St. Vincent – Review
With a marketing campaign that pitches something akin to a Christmasless take on Bad Santa; St. Vincent has been strategically marketed so as to imply Bill Murray’s long awaited return to traditional mainstream comedy. But while the film is disappointingly more in line with the former comedy titan’s long worn tread of twee and mostly laughterless dramedies; it’s noteworthy that St. Vincent is without doubt the finest, funniest piece of work Murray’s been involved with for over twenty years – his Zombieland cameo notwithstanding.
The story of a misanthropic senior citizen who wiles away his days in a haze of booze and horse racing; Murray’s Vincent finds his world instantly changed when a single mother and her articulate young son move in next door. With the relationship between OAP and young outcast quickly developing into an unconventional friendship, the pair begin to learn from one another how best to fill the voids in their respective lives.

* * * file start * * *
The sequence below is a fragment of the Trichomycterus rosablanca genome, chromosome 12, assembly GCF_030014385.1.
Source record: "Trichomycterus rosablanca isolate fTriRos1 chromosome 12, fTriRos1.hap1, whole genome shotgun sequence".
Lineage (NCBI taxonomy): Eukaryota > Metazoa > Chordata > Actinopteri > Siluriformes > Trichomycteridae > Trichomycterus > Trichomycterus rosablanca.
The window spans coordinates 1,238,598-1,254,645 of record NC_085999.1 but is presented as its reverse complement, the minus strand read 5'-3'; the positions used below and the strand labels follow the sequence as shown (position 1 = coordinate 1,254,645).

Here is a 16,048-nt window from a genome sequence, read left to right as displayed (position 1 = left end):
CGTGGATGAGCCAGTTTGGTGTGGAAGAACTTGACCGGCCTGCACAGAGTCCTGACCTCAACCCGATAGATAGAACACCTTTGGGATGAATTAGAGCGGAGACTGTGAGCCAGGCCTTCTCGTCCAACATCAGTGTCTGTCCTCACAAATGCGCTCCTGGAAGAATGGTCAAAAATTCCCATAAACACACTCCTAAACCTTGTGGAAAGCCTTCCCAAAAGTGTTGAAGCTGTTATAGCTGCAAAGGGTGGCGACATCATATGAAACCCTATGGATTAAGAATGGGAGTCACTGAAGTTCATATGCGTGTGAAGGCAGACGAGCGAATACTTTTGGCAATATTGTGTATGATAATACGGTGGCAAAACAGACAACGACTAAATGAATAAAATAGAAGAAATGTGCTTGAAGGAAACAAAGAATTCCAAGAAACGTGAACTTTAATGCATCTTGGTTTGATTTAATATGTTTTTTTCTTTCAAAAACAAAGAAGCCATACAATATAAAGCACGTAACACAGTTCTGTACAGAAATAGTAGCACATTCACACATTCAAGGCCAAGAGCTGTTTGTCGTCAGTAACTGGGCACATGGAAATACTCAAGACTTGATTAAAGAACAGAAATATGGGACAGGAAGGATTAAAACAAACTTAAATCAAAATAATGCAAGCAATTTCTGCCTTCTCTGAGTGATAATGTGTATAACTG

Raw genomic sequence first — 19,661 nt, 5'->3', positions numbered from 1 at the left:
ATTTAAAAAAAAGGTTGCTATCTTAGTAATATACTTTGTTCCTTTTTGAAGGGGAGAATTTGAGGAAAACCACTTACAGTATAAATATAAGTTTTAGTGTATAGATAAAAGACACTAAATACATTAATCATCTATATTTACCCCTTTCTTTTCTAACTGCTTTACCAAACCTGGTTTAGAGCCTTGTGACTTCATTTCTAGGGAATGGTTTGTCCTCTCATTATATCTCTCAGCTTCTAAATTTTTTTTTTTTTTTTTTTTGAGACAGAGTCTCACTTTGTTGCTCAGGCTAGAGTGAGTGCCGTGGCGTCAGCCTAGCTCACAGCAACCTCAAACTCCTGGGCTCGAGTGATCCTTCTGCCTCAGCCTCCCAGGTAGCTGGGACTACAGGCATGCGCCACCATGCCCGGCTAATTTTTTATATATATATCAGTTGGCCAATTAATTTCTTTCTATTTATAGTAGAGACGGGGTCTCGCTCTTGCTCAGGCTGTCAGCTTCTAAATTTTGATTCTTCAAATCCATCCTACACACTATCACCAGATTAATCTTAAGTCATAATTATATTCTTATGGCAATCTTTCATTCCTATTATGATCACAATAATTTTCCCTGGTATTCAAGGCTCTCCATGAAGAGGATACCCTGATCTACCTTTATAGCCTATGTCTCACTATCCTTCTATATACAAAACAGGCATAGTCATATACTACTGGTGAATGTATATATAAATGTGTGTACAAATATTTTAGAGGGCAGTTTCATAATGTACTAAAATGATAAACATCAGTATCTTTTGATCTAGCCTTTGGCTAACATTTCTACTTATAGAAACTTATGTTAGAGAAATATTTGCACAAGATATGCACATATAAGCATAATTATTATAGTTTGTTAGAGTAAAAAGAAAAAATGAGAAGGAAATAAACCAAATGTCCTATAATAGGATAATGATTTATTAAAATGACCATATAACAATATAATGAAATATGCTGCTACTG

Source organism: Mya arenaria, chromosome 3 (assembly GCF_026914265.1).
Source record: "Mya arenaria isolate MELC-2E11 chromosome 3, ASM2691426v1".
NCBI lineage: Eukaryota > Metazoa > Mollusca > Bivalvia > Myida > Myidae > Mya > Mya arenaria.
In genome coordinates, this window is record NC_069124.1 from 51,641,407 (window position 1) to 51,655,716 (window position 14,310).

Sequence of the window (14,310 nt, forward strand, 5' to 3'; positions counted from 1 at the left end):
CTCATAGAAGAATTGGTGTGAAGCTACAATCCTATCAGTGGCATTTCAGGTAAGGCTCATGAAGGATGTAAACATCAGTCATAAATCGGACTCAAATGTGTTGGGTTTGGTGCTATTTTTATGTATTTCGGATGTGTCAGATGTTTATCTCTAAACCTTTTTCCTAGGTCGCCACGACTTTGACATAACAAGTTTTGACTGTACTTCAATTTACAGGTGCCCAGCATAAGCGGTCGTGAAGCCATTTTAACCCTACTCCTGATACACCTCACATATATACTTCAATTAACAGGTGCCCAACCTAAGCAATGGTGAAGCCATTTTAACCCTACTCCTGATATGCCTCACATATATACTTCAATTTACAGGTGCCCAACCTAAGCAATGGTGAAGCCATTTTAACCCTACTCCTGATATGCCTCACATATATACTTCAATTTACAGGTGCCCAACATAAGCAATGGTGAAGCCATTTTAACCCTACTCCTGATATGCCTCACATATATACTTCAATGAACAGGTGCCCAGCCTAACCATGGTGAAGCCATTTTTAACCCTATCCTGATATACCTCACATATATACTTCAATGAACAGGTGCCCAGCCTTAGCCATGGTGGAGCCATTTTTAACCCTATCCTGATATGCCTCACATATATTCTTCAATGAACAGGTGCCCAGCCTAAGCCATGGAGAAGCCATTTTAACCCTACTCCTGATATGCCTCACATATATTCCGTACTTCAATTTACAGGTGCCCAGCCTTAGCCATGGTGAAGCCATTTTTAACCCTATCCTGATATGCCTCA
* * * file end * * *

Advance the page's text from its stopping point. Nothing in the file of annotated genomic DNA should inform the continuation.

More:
A startlingly raw performance by Murray is the lynchpin of writer/director Theodore Melfi’s feature length debut; a touching and investable dramedy which veers in directions one wouldn’t predict yet never loses its base as a sincere and unapologetically character-driven story. With solid support from McCarthy as the oh-so-easy-to-be-thankless single mom and a stellar debut from young Jaeden Lieberher as Vincent’s would-be ward; only a slightly too cartoonish turn by Naomi Watts hampers things, though thankfully not quite enough to derail the whole show.
With its lead edged slightly closer to the genre in which he belongs and is so missed; St. Vincent may not deliver on the cynical laughfest its marketing would suggest, but instead delivers just enough warmth, charm and enjoyment to warrant its titular character his prefix.
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Bill Murray, Melissa McCarthy, Jaeden Lieberher